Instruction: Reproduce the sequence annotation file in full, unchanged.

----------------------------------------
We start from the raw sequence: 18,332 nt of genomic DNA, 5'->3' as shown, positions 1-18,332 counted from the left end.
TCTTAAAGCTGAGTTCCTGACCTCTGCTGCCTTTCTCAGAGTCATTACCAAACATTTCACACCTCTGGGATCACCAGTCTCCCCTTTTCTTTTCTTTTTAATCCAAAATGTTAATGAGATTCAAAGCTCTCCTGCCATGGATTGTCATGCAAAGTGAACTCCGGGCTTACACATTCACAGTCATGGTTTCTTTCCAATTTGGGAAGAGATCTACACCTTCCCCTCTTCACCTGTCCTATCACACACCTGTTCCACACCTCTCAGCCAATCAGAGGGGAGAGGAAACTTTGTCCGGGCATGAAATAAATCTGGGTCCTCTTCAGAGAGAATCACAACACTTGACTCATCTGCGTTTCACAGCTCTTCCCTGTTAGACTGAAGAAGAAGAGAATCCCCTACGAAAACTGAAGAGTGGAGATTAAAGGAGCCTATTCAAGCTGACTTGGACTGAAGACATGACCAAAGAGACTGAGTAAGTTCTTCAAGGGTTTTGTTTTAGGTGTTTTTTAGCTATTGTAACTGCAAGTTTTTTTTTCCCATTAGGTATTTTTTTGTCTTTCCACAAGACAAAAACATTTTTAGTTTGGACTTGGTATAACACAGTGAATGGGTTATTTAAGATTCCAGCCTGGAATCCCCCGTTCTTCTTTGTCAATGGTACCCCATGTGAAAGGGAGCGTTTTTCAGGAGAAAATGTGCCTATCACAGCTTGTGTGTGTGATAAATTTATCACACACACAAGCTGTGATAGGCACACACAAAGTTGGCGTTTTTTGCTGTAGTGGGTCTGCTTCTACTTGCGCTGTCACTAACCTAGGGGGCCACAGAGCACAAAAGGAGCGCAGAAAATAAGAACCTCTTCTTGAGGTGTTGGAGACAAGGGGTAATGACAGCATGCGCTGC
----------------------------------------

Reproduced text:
We start from the raw sequence: 18,332 nt of genomic DNA, 5'->3' as shown, positions 1-18,332 counted from the left end.
TCTTAAAGCTGAGTTCCTGACCTCTGCTGCCTTTCTCAGAGTCATTACCAAACATTTCACACCTCTGGGATCACCAGTCTCCCCTTTTCTTTTCTTTTTAATCCAAAATGTTAATGAGATTCAAAGCTCTCCTGCCATGGATTGTCATGCAAAGTGAACTCCGGGCTTACACATTCACAGTCATGGTTTCTTTCCAATTTGGGAAGAGATCTACACCTTCCCCTCTTCACCTGTCCTATCACACACCTGTTCCACACCTCTCAGCCAATCAGAGGGGAGAGGAAACTTTGTCCGGGCATGAAATAAATCTGGGTCCTCTTCAGAGAGAATCACAACACTTGACTCATCTGCGTTTCACAGCTCTTCCCTGTTAGACTGAAGAAGAAGAGAATCCCCTACGAAAACTGAAGAGTGGAGATTAAAGGAGCCTATTCAAGCTGACTTGGACTGAAGACATGACCAAAGAGACTGAGTAAGTTCTTCAAGGGTTTTGTTTTAGGTGTTTTTTAGCTATTGTAACTGCAAGTTTTTTTTTCCCATTAGGTATTTTTTTGTCTTTCCACAAGACAAAAACATTTTTAGTTTGGACTTGGTATAACACAGTGAATGGGTTATTTAAGATTCCAGCCTGGAATCCCCCGTTCTTCTTTGTCAATGGTACCCCATGTGAAAGGGAGCGTTTTTCAGGAGAAAATGTGCCTATCACAGCTTGTGTGTGTGATAAATTTATCACACACACAAGCTGTGATAGGCACACACAAAGTTGGCGTTTTTTGCTGTAGTGGGTCTGCTTCTACTTGCGCTGTCACTAACCTAGGGGGCCACAGAGCACAAAAGGAGCGCAGAAAATAAGAACCTCTTCTTGAGGTGTTGGAGACAAGGGGTAATGACAGCATGCGCTGC